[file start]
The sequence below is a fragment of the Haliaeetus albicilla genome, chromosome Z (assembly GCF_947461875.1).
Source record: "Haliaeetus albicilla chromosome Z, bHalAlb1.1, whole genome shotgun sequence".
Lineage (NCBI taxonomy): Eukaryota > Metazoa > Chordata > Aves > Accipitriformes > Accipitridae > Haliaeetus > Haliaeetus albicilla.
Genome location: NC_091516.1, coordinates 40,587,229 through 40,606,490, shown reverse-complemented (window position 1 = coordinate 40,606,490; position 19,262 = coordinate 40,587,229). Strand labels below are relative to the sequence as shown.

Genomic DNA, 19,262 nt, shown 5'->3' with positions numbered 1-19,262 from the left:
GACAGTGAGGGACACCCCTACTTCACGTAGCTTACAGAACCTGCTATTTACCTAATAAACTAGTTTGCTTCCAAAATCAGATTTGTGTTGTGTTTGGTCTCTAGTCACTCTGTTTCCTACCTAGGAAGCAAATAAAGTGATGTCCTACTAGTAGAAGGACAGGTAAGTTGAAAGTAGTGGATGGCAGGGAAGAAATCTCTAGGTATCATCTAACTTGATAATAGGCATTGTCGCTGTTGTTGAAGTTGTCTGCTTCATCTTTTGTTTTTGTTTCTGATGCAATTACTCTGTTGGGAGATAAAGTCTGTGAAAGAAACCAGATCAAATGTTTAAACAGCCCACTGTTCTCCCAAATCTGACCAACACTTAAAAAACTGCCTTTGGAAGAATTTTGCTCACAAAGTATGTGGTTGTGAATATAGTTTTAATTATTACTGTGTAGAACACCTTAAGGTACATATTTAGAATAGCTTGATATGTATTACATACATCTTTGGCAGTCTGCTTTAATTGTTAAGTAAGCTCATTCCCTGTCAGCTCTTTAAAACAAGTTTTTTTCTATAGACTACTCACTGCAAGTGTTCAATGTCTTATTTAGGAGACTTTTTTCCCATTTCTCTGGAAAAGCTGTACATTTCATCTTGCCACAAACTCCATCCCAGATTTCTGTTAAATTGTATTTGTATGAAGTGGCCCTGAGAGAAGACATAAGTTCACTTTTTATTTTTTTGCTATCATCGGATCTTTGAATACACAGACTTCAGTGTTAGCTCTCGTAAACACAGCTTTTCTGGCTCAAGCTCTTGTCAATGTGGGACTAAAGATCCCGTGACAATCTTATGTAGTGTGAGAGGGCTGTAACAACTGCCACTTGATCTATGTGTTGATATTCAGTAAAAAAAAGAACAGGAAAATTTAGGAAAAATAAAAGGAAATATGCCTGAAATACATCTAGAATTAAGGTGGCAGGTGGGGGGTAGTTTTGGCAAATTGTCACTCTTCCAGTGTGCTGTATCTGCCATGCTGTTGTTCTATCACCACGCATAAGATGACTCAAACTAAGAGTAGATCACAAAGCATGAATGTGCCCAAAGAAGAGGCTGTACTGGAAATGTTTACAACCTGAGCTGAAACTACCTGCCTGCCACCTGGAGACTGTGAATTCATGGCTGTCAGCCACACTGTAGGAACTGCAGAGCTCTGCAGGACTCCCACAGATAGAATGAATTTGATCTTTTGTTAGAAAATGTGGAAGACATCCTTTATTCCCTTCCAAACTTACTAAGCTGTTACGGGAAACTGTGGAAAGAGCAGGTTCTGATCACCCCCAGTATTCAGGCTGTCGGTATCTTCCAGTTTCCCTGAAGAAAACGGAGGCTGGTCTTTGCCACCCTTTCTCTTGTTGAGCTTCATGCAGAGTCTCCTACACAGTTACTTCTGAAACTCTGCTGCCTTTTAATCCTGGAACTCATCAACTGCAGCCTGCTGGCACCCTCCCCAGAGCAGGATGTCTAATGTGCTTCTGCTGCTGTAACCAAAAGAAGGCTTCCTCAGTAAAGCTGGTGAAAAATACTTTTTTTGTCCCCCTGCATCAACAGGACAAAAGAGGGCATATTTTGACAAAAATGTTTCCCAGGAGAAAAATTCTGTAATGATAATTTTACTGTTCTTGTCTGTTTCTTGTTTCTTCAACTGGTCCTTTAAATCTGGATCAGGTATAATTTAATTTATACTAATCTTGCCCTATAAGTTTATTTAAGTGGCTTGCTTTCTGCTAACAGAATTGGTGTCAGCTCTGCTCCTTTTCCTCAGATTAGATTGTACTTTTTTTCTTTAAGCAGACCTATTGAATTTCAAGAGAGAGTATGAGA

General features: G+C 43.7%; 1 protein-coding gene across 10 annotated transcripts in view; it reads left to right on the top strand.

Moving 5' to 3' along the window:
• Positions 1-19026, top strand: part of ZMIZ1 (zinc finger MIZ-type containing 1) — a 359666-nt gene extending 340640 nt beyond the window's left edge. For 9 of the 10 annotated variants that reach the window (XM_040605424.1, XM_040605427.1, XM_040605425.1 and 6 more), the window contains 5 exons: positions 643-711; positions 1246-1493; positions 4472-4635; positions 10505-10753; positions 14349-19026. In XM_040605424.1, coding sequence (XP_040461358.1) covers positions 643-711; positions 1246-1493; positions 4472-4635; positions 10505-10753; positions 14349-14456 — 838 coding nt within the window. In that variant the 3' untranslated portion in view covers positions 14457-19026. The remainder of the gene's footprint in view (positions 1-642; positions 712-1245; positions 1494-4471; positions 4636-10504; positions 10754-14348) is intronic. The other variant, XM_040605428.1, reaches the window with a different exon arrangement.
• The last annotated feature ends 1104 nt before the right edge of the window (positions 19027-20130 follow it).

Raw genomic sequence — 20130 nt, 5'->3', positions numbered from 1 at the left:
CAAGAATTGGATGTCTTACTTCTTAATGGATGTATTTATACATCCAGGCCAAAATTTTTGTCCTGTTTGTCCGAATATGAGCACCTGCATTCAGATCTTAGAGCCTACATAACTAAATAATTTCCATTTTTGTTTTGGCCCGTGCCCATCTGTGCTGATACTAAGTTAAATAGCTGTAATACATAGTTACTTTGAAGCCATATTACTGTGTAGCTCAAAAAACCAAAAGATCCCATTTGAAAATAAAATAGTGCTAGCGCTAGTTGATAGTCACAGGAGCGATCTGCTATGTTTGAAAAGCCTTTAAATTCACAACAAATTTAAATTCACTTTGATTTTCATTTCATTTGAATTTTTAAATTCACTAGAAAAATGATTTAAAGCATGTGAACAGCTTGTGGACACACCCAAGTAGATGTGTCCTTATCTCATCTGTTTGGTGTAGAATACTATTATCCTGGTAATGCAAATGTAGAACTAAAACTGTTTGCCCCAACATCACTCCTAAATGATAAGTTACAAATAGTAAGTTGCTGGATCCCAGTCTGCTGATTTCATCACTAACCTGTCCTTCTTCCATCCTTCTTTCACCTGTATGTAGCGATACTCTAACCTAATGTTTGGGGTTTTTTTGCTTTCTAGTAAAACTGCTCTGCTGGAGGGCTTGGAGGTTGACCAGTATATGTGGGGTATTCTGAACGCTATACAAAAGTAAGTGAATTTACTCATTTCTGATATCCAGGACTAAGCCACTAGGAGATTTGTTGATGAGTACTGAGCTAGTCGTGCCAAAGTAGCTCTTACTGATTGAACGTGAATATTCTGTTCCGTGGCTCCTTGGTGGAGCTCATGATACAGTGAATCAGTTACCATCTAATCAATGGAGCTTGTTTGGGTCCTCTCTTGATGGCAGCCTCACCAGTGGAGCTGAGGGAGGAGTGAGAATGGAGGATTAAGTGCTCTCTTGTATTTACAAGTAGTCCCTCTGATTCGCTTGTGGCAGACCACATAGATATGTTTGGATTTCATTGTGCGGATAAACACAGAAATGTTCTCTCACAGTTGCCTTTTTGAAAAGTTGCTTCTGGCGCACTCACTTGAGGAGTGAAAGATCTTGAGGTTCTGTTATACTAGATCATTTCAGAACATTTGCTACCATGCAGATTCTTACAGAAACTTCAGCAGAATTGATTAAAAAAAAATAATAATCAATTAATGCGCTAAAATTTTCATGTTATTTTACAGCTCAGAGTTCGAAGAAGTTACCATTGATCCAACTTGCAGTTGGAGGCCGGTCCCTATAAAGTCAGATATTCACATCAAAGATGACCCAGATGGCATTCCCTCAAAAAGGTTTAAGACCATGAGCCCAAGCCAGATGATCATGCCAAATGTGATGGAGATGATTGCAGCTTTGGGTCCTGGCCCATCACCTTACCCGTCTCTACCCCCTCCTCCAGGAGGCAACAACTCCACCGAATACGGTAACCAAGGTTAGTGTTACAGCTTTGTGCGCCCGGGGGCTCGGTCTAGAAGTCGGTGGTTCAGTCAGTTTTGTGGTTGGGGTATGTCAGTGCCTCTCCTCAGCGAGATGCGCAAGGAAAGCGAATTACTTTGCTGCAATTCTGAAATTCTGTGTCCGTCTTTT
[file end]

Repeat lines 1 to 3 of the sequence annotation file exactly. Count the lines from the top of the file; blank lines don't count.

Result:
The sequence below is a fragment of the Haliaeetus albicilla genome, chromosome Z (assembly GCF_947461875.1).
Source record: "Haliaeetus albicilla chromosome Z, bHalAlb1.1, whole genome shotgun sequence".
Lineage (NCBI taxonomy): Eukaryota > Metazoa > Chordata > Aves > Accipitriformes > Accipitridae > Haliaeetus > Haliaeetus albicilla.